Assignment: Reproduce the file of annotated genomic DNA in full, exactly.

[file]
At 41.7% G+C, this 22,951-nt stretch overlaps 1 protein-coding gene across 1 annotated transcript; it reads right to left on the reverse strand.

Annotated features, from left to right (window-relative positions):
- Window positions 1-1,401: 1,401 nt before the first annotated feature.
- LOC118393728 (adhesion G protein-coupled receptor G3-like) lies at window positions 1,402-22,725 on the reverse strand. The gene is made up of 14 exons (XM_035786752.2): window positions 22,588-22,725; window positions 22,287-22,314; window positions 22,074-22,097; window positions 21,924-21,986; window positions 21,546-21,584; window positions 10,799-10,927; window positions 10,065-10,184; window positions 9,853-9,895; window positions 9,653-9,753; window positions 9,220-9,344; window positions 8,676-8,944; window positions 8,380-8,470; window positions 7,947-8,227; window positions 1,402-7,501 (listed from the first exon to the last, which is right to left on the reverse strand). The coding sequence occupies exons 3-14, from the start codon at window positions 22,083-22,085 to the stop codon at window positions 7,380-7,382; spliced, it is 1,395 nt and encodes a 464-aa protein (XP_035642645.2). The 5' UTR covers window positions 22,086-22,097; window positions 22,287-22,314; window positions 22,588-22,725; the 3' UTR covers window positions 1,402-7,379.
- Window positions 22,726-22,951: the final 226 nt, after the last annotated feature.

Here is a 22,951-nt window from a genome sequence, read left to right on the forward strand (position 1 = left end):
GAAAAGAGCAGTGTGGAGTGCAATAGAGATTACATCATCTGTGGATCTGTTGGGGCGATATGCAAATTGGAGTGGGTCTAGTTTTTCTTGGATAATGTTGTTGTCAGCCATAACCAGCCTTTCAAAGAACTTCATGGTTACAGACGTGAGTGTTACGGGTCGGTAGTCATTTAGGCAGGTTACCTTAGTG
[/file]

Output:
At 41.7% G+C, this 22,951-nt stretch overlaps 1 protein-coding gene across 1 annotated transcript; it reads right to left on the reverse strand.

Annotated features, from left to right (window-relative positions):
- Window positions 1-1,401: 1,401 nt before the first annotated feature.
- LOC118393728 (adhesion G protein-coupled receptor G3-like) lies at window positions 1,402-22,725 on the reverse strand. The gene is made up of 14 exons (XM_035786752.2): window positions 22,588-22,725; window positions 22,287-22,314; window positions 22,074-22,097; window positions 21,924-21,986; window positions 21,546-21,584; window positions 10,799-10,927; window positions 10,065-10,184; window positions 9,853-9,895; window positions 9,653-9,753; window positions 9,220-9,344; window positions 8,676-8,944; window positions 8,380-8,470; window positions 7,947-8,227; window positions 1,402-7,501 (listed from the first exon to the last, which is right to left on the reverse strand). The coding sequence occupies exons 3-14, from the start codon at window positions 22,083-22,085 to the stop codon at window positions 7,380-7,382; spliced, it is 1,395 nt and encodes a 464-aa protein (XP_035642645.2). The 5' UTR covers window positions 22,086-22,097; window positions 22,287-22,314; window positions 22,588-22,725; the 3' UTR covers window positions 1,402-7,379.
- Window positions 22,726-22,951: the final 226 nt, after the last annotated feature.

Here is a 22,951-nt window from a genome sequence, read left to right on the forward strand (position 1 = left end):
GAAAAGAGCAGTGTGGAGTGCAATAGAGATTACATCATCTGTGGATCTGTTGGGGCGATATGCAAATTGGAGTGGGTCTAGTTTTTCTTGGATAATGTTGTTGTCAGCCATAACCAGCCTTTCAAAGAACTTCATGGTTACAGACGTGAGTGTTACGGGTCGGTAGTCATTTAGGCAGGTTACCTTAGTG